This is my first update message concerning preparation for Mountains of Misery – affectionately known as MoM. David says that my writing style can be heavy on facts and light on fun so I am planning to pepper a little fun in between the hard facts…you can let me know how I am doing.
Are you ready to climb? The Mountains of Misery Century offers total elevation gain of over 10,000 feet. There are two climbs that you will remember distinctly – John’s Creek and Salt Pond Mountain. The second of which is more commonly referred to as “Mountain Lake Backside” in honor of the Mountain Lake resort that sits at the summit (and Finish) of this ride. Yes, this ride ends on a climb. A serious climb…
But back to the facts: the first of the two notable climbs, John’s Creek, comes at approximately mile 59 and is preceded by rolling terrain with one big, crazy fast descent into the town of New Castle. After New Castle, you will pass through the stunning and agricultural Maggie Valley (VA not NC) perhaps pausing at rest stop #3 before beginning the John’s Creek climb out of the valley.
In this image, riders are transitioning out of beautiful Maggie Valley and up the climb… which gets much steeper than this. The climb is about 2.5 miles long with just over 1,000 feet of elevation gain to the top, a small notch on John’s Creek Mountain (and location of another rest stop).
One of the hairpin turns headed up John’s Creek… note the riders on both the lower and upper parts of this turn to get a sense of the scale (and the % grade).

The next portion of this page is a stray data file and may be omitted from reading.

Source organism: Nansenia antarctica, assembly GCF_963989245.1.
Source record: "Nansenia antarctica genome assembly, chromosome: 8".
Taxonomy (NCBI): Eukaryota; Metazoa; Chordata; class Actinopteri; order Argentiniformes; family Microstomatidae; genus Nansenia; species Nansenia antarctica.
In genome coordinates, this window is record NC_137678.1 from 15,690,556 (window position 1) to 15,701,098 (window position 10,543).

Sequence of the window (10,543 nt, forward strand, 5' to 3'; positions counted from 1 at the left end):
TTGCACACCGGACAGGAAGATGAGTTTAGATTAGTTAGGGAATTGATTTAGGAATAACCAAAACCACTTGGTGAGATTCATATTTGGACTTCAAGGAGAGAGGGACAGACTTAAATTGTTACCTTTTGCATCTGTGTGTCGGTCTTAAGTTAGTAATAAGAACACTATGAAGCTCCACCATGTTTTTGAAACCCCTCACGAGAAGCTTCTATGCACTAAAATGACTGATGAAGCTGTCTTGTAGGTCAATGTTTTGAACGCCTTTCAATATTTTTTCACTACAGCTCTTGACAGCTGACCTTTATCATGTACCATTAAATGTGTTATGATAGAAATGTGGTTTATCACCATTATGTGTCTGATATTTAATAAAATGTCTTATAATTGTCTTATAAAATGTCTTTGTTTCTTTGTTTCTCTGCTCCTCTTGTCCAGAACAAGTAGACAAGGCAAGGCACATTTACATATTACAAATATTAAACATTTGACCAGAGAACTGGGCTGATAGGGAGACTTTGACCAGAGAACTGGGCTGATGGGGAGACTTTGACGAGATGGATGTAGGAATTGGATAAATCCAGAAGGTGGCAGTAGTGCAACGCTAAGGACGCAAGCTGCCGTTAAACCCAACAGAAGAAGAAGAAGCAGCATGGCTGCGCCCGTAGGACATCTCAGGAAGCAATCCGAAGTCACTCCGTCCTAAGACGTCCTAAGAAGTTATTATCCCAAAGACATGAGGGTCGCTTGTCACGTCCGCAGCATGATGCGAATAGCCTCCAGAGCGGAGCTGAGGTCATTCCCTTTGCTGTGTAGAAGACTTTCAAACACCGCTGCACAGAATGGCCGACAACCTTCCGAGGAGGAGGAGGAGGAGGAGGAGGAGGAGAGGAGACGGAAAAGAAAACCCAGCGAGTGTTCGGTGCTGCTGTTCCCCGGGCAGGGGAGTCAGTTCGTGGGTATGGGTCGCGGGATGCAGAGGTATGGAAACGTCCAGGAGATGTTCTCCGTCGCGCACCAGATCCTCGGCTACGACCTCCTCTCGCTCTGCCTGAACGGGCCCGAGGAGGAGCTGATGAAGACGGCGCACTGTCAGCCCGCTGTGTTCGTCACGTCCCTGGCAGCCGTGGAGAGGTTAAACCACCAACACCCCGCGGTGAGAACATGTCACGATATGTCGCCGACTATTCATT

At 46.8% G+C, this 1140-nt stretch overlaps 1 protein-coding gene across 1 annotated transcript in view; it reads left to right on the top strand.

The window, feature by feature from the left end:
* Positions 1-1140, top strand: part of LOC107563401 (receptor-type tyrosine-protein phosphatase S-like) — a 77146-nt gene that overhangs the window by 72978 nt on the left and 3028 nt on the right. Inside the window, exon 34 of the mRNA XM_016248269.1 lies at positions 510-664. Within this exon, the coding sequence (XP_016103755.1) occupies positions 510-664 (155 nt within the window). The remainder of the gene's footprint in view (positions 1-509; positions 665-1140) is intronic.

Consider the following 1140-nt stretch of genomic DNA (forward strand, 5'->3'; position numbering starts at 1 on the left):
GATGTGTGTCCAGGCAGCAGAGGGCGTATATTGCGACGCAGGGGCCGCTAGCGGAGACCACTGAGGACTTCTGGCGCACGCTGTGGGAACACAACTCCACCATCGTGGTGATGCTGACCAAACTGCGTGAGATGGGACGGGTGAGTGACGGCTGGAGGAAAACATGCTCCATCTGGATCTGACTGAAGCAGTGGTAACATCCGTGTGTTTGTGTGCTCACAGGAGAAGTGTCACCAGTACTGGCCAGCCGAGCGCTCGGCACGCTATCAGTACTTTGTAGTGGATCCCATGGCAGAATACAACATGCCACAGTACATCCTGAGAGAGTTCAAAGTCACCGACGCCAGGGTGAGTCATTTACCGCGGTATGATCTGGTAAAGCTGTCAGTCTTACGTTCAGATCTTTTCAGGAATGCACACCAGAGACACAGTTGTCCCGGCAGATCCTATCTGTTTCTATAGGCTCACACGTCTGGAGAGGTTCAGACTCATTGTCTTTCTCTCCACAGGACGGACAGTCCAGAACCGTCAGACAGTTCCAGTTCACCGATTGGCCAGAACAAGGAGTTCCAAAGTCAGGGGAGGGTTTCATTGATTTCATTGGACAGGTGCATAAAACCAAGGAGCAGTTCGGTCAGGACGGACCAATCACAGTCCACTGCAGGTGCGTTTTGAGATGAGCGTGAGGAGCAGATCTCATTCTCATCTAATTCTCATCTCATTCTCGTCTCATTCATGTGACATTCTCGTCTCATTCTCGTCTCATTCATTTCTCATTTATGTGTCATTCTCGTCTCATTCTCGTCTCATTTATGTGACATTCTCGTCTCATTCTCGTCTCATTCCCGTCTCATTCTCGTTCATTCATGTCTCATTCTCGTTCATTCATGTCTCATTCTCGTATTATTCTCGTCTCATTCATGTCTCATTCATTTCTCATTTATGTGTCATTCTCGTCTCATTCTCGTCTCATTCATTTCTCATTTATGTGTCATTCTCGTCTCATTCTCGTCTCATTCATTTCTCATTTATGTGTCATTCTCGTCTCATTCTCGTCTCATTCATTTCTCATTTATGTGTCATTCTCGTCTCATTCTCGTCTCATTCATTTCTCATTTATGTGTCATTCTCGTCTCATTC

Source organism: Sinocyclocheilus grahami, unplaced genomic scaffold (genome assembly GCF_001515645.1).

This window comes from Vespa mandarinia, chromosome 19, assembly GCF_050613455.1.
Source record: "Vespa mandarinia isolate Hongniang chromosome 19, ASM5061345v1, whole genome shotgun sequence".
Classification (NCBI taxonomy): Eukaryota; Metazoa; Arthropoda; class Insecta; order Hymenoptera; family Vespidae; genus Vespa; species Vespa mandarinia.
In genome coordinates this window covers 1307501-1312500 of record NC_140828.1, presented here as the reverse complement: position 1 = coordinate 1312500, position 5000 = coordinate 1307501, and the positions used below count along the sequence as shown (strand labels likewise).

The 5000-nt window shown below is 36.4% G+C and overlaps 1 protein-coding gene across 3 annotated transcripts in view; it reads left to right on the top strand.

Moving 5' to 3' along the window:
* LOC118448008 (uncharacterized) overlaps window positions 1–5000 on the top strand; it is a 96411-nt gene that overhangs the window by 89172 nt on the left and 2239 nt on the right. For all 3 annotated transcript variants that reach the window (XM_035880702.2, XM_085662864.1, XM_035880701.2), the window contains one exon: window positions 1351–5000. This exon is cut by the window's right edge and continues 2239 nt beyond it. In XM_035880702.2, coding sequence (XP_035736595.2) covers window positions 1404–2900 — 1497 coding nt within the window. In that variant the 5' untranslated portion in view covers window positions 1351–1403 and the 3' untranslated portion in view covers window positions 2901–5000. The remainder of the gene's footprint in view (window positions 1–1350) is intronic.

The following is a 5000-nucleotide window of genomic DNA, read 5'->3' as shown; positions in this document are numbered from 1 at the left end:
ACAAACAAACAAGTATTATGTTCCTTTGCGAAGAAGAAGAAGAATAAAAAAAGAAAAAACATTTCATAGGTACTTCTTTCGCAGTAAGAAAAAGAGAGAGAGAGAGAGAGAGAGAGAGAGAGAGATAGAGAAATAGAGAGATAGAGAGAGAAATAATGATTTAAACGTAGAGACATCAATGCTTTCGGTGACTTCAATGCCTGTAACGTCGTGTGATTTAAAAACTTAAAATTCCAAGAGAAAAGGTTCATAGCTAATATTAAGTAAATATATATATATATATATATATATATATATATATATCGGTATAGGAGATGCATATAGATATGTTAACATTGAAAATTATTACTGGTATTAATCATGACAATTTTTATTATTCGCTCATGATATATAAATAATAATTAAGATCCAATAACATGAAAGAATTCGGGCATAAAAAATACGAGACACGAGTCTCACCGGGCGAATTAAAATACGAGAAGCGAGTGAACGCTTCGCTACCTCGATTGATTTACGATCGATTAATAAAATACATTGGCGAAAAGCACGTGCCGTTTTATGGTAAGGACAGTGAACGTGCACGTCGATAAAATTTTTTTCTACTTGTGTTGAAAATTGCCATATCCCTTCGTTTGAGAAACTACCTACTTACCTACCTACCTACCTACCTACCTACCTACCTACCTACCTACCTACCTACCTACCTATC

Fun Fact – The first time I climbed John’s Creek Mountain, I wept tears at the summit… of joy, of course.
After John’s Creek Mountain you descend (careful… holes and gravel!) and then enjoy a number of short, steep climbs that will serve to wear you down just as the day is heating up. Down to the river, and then back up for the final push.
The Mountain Lake Backside climb begins at about mile 97.5 and gains over 1,600 feet of elevation gain in 3.3 miles. Along that quiet country road (intermittent shade and exposure) there are two driveways often used as brief resting spots — most riders stop at one or both to lower their heart rate. Yep, it’s that kind of climb. And each spot offers a little bit of flat driveway for remounting your steed, and getting the pedals turning, since that is pretty hard to do out on the road due to the grade.
There is one mini-rest nearly half way up that offers water, gels, cold wet towels and tons of encouragement — staffed by my bike club from the Blacksburg area. The volunteers will hold your bike and give you a push to get you started if you stop at their spot. Yep, it’s that steep.
Fun fact – An apple orchard marks the beginning of the final climb. When the Tour du Pont included the Mountain Lake Backside climb, it is rumored that Lance Armstrong stood on his pedals from the apple orchard to the summit.
The first time I participated in MoM (2003), I had been riding for only two years. I had not yet volunteered for this event and did not know the full extent of the fallout on the final climb. Later, when I served as a SAG Driver, I saw many of the best and strongest riders walking some portion of the final climb. It’s all about the training and the gearing of your bike. The training schedule that I will design for my group will include long miles and steep climbs…aka My Comfort Zone.
At the finish line, a big party awaits. You will know you are close when you can hear the cow bell ringing and the crowd cheering. You earned it.
Mountains of Misery is the most difficult century that I have completed. I have finished it three times (2003, 2007 & 2012). In 2007, I completed both Assault on Mount Mitchell and MoM within 10 days of one another. Although its a tough call, because both rides are difficult, MoM edges out as just a fraction more challenging than AOMM.
I am so excited to have the company of Jeff, Wendy, Eric, Kristy, Susan, Bonni and PJ for my fourth attempt. And we will all ride easier knowing that David will have our backs – he will be riding as EMT SAG on his motorcycle.
Presenting…Team Misery Loves Company. Stay tuned for tales of our training adventures.